- Manage Wildlife Conservation Lands – Ecologists who rise to supervisory positions may be placed in charge of wildlife conservation lands, meadows, woodlands, and other protected environments.
- Provide Testimony – In court cases concerning pollution or where the environment was impacted in some way, an ecologist may be called upon to deliver expert testimony.
- Create Project Budgets – In many cases, the ecologist will need to create and submit budgets for various research studies, educational programs, and other activities.
Where Do Ecologists Work?
Because there are so many different duties ecologists can take on, there’s no single work environment. Some do work outdoors collecting samples, tracking animals, and gathering data. Others may be outdoors while analyzing an area for an environmental impact study or while working to restore an area.
However, there are plenty of ecologists who spend their entire day indoors. These include those who do data analysis and research for scientific journals or for reports to various organizations. Some may work at the computer all day, while others may meet with business, community, state, and even national leaders to discuss ecology, answer questions about nature conservation, and lobby for new protective regulations.
When working outdoors, ecologists may have to deal with the occasional unexpected storm. Unlike game wardens and other law enforcement officers, most ecologists do not work outdoors if it looks like there will be bad weather. Some may have to work in freezing temperatures or in very hot temperatures depending on what area or wildlife they are studying.
Some ecologists may also have to work up close with animals. While these animals may be tranquilized, some may not, and ecologists may get scratched or bitten. Even those who are only studying the environment may be unexpectedly attacked by an animal if it’s disturbed.
Ecologists who work indoors may find themselves on the computer most of the day. Others may be in meetings with various people. In the case of ecologists who lobby, they may have to move from office to office while meeting with various high profile people.
Ecologists usually only work a standard 40-hour week. Most do not need to work evenings, weekends, holidays, or any overtime. Some jobs do include travel.
Education and Experience Requirements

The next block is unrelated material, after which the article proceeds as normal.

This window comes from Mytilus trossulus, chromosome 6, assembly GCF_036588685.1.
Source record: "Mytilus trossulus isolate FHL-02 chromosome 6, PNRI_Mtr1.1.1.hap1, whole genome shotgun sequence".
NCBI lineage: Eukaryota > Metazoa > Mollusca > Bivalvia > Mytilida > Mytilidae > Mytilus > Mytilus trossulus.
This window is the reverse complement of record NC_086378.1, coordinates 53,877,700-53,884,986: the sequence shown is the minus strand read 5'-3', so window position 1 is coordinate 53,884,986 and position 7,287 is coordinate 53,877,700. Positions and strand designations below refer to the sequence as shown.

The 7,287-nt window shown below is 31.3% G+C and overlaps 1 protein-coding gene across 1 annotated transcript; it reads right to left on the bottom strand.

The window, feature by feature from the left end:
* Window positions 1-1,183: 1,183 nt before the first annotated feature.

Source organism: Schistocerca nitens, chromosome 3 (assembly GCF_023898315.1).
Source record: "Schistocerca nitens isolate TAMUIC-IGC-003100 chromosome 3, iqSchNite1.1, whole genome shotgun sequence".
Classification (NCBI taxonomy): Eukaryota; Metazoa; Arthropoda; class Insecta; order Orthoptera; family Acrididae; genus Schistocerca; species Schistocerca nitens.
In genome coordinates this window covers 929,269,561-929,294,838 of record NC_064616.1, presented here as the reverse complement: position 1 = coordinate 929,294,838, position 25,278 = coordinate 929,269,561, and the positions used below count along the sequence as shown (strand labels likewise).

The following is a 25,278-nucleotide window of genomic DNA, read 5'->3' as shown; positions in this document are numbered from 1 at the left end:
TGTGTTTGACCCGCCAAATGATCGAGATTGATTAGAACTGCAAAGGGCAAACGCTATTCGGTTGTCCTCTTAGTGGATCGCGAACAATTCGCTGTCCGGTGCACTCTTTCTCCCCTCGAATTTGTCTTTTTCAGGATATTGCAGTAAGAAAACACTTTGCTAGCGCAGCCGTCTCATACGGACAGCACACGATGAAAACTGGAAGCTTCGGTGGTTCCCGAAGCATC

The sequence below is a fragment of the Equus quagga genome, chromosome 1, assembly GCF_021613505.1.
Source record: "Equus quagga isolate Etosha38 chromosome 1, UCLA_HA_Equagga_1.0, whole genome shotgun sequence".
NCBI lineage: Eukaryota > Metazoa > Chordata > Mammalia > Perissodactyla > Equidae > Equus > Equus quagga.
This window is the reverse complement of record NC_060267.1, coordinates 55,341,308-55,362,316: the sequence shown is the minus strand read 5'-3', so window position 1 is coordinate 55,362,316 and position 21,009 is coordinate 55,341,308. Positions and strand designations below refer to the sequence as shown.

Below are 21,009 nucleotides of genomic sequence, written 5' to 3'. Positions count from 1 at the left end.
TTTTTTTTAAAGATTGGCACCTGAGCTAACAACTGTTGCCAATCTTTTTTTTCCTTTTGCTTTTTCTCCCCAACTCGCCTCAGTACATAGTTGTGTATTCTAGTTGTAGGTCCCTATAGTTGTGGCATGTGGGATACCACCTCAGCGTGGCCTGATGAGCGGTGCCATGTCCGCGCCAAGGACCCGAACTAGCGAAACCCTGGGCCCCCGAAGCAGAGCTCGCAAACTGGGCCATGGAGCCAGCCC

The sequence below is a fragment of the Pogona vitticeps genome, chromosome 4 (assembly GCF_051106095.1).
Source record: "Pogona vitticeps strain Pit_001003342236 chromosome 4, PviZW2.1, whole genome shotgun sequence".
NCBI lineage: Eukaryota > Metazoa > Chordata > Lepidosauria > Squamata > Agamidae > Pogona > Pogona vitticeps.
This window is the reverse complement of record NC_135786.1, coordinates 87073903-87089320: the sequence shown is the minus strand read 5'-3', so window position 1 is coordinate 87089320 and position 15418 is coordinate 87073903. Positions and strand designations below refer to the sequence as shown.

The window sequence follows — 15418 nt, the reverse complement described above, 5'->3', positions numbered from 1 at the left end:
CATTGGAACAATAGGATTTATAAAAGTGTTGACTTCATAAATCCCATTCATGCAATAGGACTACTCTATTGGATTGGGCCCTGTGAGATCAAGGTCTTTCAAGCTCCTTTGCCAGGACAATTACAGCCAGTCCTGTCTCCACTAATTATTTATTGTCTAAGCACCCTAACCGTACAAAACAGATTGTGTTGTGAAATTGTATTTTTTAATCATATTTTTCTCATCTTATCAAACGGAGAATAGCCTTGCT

To become an ecologist, you will need to hold a bachelor’s degree in a job related to ecology. Degrees that provide a good basis for ecology include biology, zoology, marine biology, environmental science, wildlife conservation, botany, or another related field. Ecologists may need to study math, statistics, computer programming, chemistry, geology, meteorology, sociology, oceanography, and other related areas. It all depends on what area of ecology you want to focus on.
Some ecologists, especially those who do in-depth research or serve as consultants, may need to hold a master’s degree in an area such as biology or environmental science. To teach at a university, a doctoral degree is usually required.
No previous experience is necessary to become an ecologist, although volunteering at wildlife conservations and similar organizations is helpful.
Those who want to be ecologists often have a love of nature or of animals. They may enjoy working outdoors or solving puzzles through research and trial and error.
Professional Organizations Who Support Ecologists
Ecologists may be eligible to join various state organizations. If the state doesn’t have an organization specifically for ecologists, they may be able to join conservation officer or wildlife groups. On a national level, there are many different groups for ecologists. The largest group is the Ecological Society of America, a nonprofit group that promotes ecological sciences and careers in ecology. A few notable organizations include the following:
|1101 17th Street, NW Ste. #250|
Washington, DC 20036
|195 Prospect Street|
New Haven, CT 06511
(203) 432 6953
|P.O. Box 460|
Collingswood, NJ 08108
|2000 P Street NW, Suite 540|
Washington DC 20036
UW Interdisciplinary Arts and Sciences Program
1900 Commerce Street
Tacoma, WA 98402